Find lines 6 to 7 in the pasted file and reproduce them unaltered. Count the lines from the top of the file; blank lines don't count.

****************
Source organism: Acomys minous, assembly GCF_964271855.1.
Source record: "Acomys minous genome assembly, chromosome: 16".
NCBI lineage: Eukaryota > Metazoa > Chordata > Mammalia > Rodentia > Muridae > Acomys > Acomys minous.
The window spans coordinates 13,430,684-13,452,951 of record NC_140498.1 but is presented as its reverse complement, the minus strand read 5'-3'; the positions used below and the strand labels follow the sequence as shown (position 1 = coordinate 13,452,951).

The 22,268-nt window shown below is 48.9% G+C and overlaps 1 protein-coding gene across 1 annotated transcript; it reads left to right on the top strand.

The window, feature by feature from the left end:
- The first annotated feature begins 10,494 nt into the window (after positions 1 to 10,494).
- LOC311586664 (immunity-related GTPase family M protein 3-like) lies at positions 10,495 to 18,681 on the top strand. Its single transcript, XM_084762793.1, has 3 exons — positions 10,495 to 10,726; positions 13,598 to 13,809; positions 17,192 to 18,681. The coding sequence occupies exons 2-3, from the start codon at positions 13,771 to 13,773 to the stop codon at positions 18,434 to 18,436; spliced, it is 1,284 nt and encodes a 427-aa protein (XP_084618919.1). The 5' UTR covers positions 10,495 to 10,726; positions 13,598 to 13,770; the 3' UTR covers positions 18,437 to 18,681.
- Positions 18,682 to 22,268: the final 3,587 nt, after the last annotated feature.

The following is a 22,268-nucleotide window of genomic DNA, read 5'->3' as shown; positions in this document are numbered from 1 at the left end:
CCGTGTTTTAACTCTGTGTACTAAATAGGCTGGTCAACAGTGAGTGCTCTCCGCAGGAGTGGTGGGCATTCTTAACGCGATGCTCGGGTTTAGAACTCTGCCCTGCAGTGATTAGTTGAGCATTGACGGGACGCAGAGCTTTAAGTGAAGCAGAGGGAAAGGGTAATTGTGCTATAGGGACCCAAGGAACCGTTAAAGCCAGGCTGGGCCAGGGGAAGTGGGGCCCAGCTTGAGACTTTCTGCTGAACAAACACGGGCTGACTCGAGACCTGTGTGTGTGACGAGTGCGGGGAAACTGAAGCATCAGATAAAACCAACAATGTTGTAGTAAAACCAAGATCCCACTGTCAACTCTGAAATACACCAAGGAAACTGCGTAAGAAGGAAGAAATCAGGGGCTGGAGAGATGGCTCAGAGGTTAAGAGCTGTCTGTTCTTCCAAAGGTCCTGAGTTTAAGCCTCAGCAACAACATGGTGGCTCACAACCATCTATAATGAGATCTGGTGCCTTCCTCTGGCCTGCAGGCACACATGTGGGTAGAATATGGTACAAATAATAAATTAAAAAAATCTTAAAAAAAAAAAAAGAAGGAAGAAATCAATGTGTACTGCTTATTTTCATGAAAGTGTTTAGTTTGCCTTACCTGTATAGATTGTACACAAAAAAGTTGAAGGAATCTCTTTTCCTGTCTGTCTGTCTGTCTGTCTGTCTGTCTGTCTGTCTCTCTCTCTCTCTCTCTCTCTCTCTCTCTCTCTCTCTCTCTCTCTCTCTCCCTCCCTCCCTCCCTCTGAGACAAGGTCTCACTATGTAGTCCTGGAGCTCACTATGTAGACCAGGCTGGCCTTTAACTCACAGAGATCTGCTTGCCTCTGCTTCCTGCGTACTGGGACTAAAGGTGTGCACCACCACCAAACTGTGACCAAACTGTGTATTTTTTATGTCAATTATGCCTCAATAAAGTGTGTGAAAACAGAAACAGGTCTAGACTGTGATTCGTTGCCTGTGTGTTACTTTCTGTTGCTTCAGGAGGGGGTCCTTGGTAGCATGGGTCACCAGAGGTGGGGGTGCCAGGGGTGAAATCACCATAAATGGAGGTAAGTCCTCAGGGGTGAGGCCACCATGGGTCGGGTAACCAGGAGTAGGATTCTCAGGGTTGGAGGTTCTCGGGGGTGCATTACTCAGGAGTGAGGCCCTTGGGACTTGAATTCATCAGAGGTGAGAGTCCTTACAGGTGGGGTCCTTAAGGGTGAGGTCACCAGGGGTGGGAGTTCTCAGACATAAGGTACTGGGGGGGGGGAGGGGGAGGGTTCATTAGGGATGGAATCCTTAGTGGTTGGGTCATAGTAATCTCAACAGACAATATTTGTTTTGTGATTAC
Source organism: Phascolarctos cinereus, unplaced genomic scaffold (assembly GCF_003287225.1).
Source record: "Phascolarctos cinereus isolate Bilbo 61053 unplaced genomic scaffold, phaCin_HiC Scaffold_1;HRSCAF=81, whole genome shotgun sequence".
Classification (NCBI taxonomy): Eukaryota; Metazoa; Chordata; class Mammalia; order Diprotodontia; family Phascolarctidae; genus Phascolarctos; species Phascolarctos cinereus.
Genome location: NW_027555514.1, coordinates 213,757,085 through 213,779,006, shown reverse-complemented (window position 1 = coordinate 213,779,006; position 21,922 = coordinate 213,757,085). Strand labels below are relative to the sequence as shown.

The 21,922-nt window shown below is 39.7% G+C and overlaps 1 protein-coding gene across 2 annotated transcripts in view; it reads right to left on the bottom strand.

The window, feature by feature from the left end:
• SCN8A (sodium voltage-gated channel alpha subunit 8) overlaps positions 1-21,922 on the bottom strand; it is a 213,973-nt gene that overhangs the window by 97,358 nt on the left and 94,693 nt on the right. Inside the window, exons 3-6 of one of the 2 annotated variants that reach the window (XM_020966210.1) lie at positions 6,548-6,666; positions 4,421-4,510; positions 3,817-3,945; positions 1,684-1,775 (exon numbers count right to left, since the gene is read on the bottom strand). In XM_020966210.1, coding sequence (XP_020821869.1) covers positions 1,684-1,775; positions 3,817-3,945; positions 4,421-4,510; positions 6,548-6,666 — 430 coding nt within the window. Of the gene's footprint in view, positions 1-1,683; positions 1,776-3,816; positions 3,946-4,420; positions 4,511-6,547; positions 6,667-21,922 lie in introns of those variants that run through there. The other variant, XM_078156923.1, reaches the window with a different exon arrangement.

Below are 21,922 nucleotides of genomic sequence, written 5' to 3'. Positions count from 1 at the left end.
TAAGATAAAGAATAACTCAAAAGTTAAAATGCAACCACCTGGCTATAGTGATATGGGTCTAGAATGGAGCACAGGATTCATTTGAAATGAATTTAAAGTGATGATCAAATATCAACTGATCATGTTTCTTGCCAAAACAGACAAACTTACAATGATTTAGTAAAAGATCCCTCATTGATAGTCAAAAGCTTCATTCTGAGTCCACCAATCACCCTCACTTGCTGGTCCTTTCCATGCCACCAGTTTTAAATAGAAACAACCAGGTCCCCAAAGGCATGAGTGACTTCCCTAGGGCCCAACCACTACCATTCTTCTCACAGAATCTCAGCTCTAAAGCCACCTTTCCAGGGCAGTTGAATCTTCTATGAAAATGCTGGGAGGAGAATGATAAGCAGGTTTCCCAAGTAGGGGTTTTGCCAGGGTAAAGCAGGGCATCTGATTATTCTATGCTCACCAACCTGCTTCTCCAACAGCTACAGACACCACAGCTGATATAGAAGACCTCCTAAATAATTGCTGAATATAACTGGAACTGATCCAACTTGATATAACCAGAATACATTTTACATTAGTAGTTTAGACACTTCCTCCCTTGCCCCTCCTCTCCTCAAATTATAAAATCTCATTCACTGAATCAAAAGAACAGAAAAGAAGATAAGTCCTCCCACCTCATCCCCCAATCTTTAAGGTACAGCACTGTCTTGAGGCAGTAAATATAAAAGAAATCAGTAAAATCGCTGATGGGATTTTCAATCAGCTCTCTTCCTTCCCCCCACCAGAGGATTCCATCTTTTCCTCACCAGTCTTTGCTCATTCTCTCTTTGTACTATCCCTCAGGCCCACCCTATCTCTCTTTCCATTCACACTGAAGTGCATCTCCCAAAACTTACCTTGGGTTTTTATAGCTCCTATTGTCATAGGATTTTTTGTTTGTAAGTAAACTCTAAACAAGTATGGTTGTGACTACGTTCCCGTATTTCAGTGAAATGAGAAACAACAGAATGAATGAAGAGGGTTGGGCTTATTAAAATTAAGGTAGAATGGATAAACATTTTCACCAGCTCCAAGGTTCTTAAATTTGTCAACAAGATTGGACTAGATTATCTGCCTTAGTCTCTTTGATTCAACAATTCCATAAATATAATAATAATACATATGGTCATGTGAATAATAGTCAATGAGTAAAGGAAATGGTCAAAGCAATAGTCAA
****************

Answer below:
The window, feature by feature from the left end:
- The first annotated feature begins 10,494 nt into the window (after positions 1 to 10,494).